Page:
If you are a driver, you probably feel that you are pretty well-versed when it comes to road safety. Between other drivers and the surrounding environment, there are plenty of things to be wary of when you're driving. One eventuality that might catch you by surprise is a falling power line, and it is important to know what to do in that situation.
Power lines can often fall during or after a storm or periods of strong winds. These high voltage lines can pose a huge risk to drivers and pedestrians alike and have the potential to be fatal. By remembering the following tips, you can ensure your own safety and the safety of others in the event of a fallen power line.
Stay Calm: Don't Make Any Rash Decisions
Your first instinct when a live power cable touches your car is likely going to be one of panic. That's completely understandable, but it's important not to act quickly out of fear. Stay calm and assess the situation.
The most important decision that you will have to make is whether or not it is safe for you to remain in the car. Upon impact with the car, the cable will electrify the car's body. This means that it is crucial that you do not touch any metal part of the car. Doing so could result in electrocution.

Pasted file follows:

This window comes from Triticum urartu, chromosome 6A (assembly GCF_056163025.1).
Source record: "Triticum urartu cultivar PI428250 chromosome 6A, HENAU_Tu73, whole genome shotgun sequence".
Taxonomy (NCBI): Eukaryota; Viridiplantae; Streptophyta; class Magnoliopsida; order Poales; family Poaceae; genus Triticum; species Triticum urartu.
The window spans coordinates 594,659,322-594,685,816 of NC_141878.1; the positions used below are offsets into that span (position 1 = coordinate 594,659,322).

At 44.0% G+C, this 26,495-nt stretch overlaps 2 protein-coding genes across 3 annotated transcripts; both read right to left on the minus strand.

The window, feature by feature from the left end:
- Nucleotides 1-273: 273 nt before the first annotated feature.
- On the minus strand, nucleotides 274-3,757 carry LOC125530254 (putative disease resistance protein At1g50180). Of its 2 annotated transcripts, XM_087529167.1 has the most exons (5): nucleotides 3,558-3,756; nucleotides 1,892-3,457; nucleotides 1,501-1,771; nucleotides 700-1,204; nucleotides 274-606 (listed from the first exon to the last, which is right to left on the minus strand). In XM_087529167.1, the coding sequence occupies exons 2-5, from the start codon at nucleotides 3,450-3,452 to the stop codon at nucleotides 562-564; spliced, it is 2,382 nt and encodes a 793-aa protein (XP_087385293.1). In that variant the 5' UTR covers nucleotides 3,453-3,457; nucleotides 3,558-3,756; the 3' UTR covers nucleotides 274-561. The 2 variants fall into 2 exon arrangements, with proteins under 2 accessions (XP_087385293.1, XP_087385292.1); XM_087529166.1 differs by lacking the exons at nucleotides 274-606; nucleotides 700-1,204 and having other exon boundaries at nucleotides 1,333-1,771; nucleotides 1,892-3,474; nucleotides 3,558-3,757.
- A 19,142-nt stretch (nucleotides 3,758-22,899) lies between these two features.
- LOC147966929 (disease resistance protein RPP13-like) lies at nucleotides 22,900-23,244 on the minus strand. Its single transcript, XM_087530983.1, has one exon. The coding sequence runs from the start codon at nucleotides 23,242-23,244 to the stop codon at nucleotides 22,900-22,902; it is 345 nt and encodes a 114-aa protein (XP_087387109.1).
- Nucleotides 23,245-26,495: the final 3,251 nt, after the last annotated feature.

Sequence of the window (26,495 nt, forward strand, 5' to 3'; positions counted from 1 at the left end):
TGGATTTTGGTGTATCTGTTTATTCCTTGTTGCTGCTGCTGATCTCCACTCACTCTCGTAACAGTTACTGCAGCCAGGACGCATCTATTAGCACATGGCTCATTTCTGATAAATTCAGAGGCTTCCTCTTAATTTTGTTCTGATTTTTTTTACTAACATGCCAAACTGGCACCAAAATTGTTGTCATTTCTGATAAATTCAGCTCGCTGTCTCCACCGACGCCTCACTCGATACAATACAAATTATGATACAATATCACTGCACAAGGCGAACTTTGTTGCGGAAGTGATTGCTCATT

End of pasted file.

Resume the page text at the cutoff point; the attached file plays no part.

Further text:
The first thing that you need to do is call emergency services. They will guide you on how to proceed, and offer their advice on whether or not you should remain in your vehicle. If you cannot for whatever reason reach them by phone, then consider the following:
If the car is not on fire, remain in the vehicle. Call for help on your phone, or call out to any bystanders. Warn the bystanders not to come within 50 feet (15 meters) of the car or the power line, as the ground in the surrounding area is likely electrified too.
If you can see flames or even smoke, you will need to exit the car. Stay calm and collected, and follow these steps for safely exiting the vehicle.
Exit Safely: Tuck, Jump, Shuffle
Leaving the car when it has been struck with an electrical cable is extremely dangerous, so it is very important that you only exit if it is absolutely necessary. If you are traveling with passengers, make sure that you do not panic and attempt to hastily exit the vehicle. To ensure safety when exiting, you must follow these steps:
Exercise extreme caution while moving around within the vehicle, and don't touch any of the metal components of your car. Any plastic parts of the car will be safe to touch, but the metal is likely electrified and could shock you. Taking extreme care, open your car door and push it wide open.
Edge your way to the doorframe, taking care not to touch off any of the surrounding metalwork of the car. Tuck your arms in and cross them over your chest. Try to keep yourself as compact as possible to avoid any part of your body touching off the car as you exit.